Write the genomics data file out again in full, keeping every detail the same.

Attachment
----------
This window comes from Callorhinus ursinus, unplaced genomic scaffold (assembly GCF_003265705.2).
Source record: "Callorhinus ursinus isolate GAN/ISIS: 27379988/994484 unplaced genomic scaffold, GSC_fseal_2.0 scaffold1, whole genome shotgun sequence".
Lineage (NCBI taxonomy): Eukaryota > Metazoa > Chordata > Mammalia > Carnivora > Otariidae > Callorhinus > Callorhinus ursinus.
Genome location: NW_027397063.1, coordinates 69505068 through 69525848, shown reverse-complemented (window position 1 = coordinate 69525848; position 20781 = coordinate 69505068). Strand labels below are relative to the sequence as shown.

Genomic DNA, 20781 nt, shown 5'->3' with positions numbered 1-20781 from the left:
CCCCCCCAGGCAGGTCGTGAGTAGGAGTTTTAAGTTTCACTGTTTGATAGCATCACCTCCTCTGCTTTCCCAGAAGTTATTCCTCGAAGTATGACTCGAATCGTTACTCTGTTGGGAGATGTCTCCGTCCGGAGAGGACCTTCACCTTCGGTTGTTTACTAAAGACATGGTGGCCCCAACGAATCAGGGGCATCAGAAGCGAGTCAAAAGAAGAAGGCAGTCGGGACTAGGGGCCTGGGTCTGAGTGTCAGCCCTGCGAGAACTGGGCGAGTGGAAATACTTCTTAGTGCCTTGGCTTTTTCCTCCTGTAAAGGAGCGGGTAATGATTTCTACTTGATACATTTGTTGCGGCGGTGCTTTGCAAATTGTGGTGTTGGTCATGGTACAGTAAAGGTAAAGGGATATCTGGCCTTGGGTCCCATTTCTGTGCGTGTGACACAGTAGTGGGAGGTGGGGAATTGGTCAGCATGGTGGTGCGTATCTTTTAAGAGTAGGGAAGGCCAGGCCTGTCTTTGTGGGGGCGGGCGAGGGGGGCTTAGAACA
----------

This window comes from Callorhinus ursinus, unplaced genomic scaffold (assembly GCF_003265705.2).
Source record: "Callorhinus ursinus isolate GAN/ISIS: 27379988/994484 unplaced genomic scaffold, GSC_fseal_2.0 scaffold1, whole genome shotgun sequence".
Lineage (NCBI taxonomy): Eukaryota > Metazoa > Chordata > Mammalia > Carnivora > Otariidae > Callorhinus > Callorhinus ursinus.
Genome location: NW_027397063.1, coordinates 69505068 through 69525848, shown reverse-complemented (window position 1 = coordinate 69525848; position 20781 = coordinate 69505068). Strand labels below are relative to the sequence as shown.

Genomic DNA, 20781 nt, shown 5'->3' with positions numbered 1-20781 from the left:
CCCCCCCAGGCAGGTCGTGAGTAGGAGTTTTAAGTTTCACTGTTTGATAGCATCACCTCCTCTGCTTTCCCAGAAGTTATTCCTCGAAGTATGACTCGAATCGTTACTCTGTTGGGAGATGTCTCCGTCCGGAGAGGACCTTCACCTTCGGTTGTTTACTAAAGACATGGTGGCCCCAACGAATCAGGGGCATCAGAAGCGAGTCAAAAGAAGAAGGCAGTCGGGACTAGGGGCCTGGGTCTGAGTGTCAGCCCTGCGAGAACTGGGCGAGTGGAAATACTTCTTAGTGCCTTGGCTTTTTCCTCCTGTAAAGGAGCGGGTAATGATTTCTACTTGATACATTTGTTGCGGCGGTGCTTTGCAAATTGTGGTGTTGGTCATGGTACAGTAAAGGTAAAGGGATATCTGGCCTTGGGTCCCATTTCTGTGCGTGTGACACAGTAGTGGGAGGTGGGGAATTGGTCAGCATGGTGGTGCGTATCTTTTAAGAGTAGGGAAGGCCAGGCCTGTCTTTGTGGGGGCGGGCGAGGGGGGCTTAGAACA